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This article was published 28/8/2013 (1150 days ago), so information in it may no longer be current.
Hundreds of years before the first Europeans set foot in Manitoba, what's now Winnipeg appears to have been a much busier place than archeologists and historians ever imagined.
An archeological dig conducted at the site of the Canadian Museum for Human Rights has revealed one of the largest concentrations of pre-European encampments anywhere in Canada.
A block excavation of land below the CMHR at The Forks -- as well as archeological monitoring conducted during the four-year construction of the museum -- uncovered 191 separate hearths and approximately 400,000 artifacts, museum officials and contracted archeologists announced on Wednesday.
This finding suggests the heart of Winnipeg was more than just an occasional meeting and gathering place for the indigenous inhabitants of the Red River Valley 600 to 900 years ago, a time frame regarded by scholars as the Late Woodland Period.
It also further aligns the academic picture of early Manitoban history with First Nations oral history, as the excavation also yielded firm evidence of long-distance trade, more evidence of indigenous agriculture and a suggestion of an Anishinabe presence in the Red River Valley centuries earlier than academics previously believed.
"This adds a couple of paragraphs to a largely empty book about the history of Western Canada," said archeologist Sid Kroker, who led the block excavation of about two per cent of the museum site.
The three-metre-deep dig uncovered eight layers of settlement between the years 1100 and 1400, based on radiocarbon dating. The integrity of the upper layers of the excavation site were destroyed by railway development, mostly obliterating any record of the fur trade era.
The remains of a horse that was likely used as a draft animal in an 1840s Hudson's Bay Company experimental farm was one of the only significant findings from the post-contact period, said Mirielle Lamontagne, the museum's education-programming manager.
Artifacts from the pre-contact period included tools made of stone, bone, sinew and shell, including some constructed from materials gathered hundreds of kilometres from The Forks.
Some of the stone tools -- or "lithics" to archeologists -- were made of Knife River flint from central North Dakota and Denbigh chert from the north shore of Lake Winnipegosis. Archeologists also recovered an Oneida-culture pipe similar to those fashioned thousands of kilometres to the southeast at the time, in what's now the United States.
The dig also revealed hoe fragments and residues of both beans and maize, two of the three main crops grown by Mississippian peoples in pre-European times. Lamontagne said it is not clear whether agriculture was actually practised at The Forks or whether agricultural implements and crops were carried to the Red River Valley.
But this discovery adds to the evidence agriculture was practised in the area: The Kenosewun site at Lockport has revealed the presence of maize, corn and beans in the Red River Valley in the early 1400s.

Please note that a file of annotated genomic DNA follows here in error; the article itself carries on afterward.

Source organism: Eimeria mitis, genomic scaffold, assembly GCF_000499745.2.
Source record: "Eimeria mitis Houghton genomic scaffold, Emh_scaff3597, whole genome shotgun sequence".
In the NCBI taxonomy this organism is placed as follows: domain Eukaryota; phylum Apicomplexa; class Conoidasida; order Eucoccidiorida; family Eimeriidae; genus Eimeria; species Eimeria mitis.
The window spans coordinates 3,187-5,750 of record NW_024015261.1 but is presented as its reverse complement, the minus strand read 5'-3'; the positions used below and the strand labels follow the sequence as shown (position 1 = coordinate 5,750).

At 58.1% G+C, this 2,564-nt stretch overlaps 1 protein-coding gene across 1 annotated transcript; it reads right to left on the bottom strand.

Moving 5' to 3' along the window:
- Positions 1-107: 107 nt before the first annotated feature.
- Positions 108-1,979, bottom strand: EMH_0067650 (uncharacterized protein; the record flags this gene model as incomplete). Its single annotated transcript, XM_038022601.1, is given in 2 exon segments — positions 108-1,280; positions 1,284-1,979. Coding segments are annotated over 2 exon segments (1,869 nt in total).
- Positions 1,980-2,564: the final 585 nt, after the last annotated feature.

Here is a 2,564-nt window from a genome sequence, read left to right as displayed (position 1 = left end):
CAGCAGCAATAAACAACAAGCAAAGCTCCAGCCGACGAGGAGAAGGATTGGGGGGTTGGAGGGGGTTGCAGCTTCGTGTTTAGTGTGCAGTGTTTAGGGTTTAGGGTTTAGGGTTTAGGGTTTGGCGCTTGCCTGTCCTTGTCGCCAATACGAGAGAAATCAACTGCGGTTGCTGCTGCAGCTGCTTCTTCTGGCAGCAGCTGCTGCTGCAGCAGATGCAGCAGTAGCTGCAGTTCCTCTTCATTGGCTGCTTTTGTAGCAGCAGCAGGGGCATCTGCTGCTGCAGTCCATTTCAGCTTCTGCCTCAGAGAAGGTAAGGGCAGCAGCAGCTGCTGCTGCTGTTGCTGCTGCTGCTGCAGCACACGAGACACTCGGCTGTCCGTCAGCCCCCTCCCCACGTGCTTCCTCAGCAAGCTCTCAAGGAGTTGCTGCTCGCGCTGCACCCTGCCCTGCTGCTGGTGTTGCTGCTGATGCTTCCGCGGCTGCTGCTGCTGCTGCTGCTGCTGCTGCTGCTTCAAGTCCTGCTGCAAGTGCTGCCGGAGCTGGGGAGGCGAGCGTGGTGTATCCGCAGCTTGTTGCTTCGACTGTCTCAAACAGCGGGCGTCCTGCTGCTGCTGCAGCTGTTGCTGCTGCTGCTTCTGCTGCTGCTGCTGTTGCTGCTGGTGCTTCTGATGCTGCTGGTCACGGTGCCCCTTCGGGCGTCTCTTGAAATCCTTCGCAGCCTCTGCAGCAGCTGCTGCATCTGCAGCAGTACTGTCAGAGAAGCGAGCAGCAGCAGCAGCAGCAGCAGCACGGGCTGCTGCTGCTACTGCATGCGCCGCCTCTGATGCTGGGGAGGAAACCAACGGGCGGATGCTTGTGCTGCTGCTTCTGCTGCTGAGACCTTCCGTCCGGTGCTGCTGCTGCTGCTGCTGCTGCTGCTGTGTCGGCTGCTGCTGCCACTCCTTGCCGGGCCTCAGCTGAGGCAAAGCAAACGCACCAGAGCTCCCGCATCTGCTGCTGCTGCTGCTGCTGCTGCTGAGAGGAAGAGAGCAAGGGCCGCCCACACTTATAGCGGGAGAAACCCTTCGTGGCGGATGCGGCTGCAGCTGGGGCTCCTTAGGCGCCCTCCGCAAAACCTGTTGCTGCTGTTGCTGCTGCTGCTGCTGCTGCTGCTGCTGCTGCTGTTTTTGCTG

Archeologists are even more excited by the recovery of shards of pottery bearing features of both the woodland Rainy River culture and plains-based Blackduck ceramics culture. This find is crucial because it suggests the intermingling of people or an exchange of cultural ideas between two broad cultural groupings that may have been the antecedents of Siouian and Anishinabe culture.
When La Verendrye became the first European to set foot at what's now The Forks in 1738, he encountered the Siouian-speaking Nakoda, also known as the Assiniboine, and the Athapaskan-speaking Cree. Western academics believed the Ojibway -- a subgrouping of the broader Anishinabe people -- did not venture into Manitoba until the 1790s.
The presence of Rainy River-style pottery at the Red River Valley before 1400 could place Anishinabe in Manitoba centuries earlier, as Ojibway have always maintained, based on oral history.
"We've always known we were here," said Barb Nepinak, an Ojibway elder who attended Wednesday's announcement and blessed it with a traditional prayer. The alignment of archeology with oral history offers nothing in the way of validation, she said, adding it's not important for academia to discern the precise identity of the people who lived at The Forks in pre-contact times.
Doing so is almost impossible, regardless. Lamontagne and Kroker said inferences about identity cannot be made from artifacts alone. They also said no evidence of human burial sites were discovered, although two human footprints were uncovered, including one impression left by a moccasin.
The excavation also positively identified the presence of at least three animal species no longer found in the Red River Valley: sturgeon, which were fished out a century ago; pronghorn antelope, which only make rare forays into southwestern Manitoba today; and bighorn sheep, now entirely extirpated from the province.
All of the recovered artifacts are now the property of the province, which will decide what to do with the collection, said CMHR president and CEO Stuart Murray.